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Vermont Historic Figures

Admiral George Dewey
1837-1917: Naval officer; born in Montpelier, Vt. He served under David Farragut during the Civil War, then followed the standard career of a peacetime naval officer. In 1897 he was assigned command of the Asiatic Squadron, and in May 1898 he directed the action in Manila Bay that totally defeated the Spanish fleet (during which he is said to have commanded his flagship's captain, "You may fire when you are ready, Gridley.") Dewey stayed on for over a year to oversee the American takeover of the Philippines, then returned to a tremendous hero's welcome. He was honored with a special rank, admiral of the navy, and urged to run for U.S. president; but he settled for presidency of the General Board of the Navy Department, serving as an adviser on naval affairs to his death.
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Calvin Coolidge
1872-1933: Thirtieth U.S. president (was sworn in by lamplight in his Vermont home at 2:47 a.m. August 3, 1923, following the death of President Warren G. Harding.); born in Plymouth, Vt. After graduating from Amherst College (1895), he became a lawyer in Northampton, Mass. As a Republican, he held a series of local and state offices until becoming governor of Vermont (1919--20); he gained national attention for using the state militia to suppress a police strike. Elected vice-president in 1920, he succeeded to the presidency on Warren Harding's death in 1923. He was reelected the next year. A popular and deliberately hands-off president in prosperous times, he was noted more for what he did not do and say than for what he did (although among his oft-quoted phrases is his 1925 remark, "the business of America is business."). In his private life he was equally noted for his taciturn, thrifty ways. After leaving the White House, he retired to Northampton and wrote various articles promoting his conservative views as well as his autobiography (1929).
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Chester A. Arthur
1830-86: Twenty-first U.S. president; born in Fairfield, Vt. A lawyer, he joined New York's Republican political machine, which led to a patronage appointment as New York customs collector and an uproar when antipatronage President Hayes removed Arthur. Nominated as vice-president to Garfield in 1880 to pacify party regulars, Arthur became president on Garfield's assassination in July 1881. He surprised all by making solid appointments and signing the Pendleton Civil Service Reform Act of 1883. He lost the 1884 nomination due to his declining health as well as to his having antagonized many Republican politicians.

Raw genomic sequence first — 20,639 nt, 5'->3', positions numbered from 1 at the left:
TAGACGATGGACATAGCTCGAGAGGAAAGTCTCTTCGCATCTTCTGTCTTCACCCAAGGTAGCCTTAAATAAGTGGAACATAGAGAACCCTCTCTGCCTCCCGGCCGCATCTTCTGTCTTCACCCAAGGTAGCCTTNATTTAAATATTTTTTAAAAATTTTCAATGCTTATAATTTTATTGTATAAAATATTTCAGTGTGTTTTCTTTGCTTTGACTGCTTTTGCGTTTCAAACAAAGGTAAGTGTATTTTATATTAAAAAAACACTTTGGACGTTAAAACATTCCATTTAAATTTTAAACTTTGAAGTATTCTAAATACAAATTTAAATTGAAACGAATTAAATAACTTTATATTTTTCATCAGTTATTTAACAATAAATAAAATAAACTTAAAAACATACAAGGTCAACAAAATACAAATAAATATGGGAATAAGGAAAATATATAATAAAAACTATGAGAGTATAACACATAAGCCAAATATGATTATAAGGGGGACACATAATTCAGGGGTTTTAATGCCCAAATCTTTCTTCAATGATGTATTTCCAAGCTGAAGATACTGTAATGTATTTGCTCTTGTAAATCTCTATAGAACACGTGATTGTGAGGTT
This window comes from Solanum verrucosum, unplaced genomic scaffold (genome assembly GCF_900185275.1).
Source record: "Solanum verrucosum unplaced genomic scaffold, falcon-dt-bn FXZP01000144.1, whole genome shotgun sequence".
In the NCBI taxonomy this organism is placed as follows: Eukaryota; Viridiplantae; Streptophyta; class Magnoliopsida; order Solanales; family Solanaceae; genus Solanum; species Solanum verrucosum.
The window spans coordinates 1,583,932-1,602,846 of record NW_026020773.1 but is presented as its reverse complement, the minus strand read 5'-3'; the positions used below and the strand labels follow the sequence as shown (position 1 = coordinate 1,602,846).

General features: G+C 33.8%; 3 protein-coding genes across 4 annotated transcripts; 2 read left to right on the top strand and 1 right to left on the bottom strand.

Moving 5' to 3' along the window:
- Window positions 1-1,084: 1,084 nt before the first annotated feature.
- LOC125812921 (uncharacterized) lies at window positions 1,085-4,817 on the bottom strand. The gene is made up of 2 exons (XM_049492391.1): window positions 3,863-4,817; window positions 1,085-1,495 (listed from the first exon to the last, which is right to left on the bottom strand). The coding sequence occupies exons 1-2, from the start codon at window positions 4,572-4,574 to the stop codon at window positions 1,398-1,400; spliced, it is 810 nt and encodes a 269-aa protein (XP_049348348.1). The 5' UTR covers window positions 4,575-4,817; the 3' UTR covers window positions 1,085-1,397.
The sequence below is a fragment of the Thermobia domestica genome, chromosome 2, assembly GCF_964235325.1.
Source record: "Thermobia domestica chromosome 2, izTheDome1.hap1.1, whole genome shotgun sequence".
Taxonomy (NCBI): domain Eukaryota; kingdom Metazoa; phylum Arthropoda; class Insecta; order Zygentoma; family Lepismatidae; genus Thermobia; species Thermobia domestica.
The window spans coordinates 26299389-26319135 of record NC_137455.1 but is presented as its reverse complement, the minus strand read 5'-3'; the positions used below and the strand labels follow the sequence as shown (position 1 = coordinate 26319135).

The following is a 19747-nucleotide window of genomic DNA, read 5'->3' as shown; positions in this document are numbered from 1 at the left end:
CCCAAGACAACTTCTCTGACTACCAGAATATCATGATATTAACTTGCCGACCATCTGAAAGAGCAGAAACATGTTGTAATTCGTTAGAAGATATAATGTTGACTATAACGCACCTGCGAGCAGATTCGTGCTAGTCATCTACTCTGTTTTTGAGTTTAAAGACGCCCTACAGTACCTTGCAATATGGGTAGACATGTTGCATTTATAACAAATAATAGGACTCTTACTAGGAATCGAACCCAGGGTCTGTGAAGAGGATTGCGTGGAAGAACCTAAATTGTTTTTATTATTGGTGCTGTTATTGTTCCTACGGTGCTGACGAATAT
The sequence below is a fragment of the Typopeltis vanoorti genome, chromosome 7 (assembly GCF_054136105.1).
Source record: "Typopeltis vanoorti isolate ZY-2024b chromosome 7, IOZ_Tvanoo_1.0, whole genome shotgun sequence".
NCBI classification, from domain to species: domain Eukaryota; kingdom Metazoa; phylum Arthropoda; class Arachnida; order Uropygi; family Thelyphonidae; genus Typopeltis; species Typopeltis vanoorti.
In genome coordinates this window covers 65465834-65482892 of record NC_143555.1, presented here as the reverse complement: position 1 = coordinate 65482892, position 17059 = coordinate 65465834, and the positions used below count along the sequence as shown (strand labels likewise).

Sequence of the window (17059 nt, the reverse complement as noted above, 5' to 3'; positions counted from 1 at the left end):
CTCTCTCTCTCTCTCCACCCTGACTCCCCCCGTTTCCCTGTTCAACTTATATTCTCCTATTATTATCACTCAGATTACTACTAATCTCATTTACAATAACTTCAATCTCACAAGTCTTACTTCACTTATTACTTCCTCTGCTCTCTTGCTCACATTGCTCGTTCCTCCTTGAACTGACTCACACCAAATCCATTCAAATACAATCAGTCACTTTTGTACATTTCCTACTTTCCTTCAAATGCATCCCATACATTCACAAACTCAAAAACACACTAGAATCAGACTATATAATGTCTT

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Stephen A. Douglas
1813-61: U.S. representative/senator; born in Brandon, Vt. Admitted to the Illinois bar in 1834, after a distinguished career in state politics Douglas was elected to the U.S. House of Representatives (Dem., Ill.; 1843--47) and to the U.S. Senate (1847--61). Known as the "Little Giant" to his followers (because he was short and dynamic) he supported sectional compromise to avoid the threat of disunion in the 1850s. In the 1858 senatorial campaign, he debated Republican politician Abraham Lincoln seven times in what became known as the "Lincoln-Douglas debates." Although he won reelection to the Senate, his increasingly inconsistent positions on the slavery issue would cost him the support of many Democrats. In 1860, as the Northern Democrats' candidate for president, he was defeated by Lincoln. He at once called for support of Lincoln in his efforts to preserve the union, but, exhausted by his speaking tour, he died of typhoid fever less than two months after the Civil War began.
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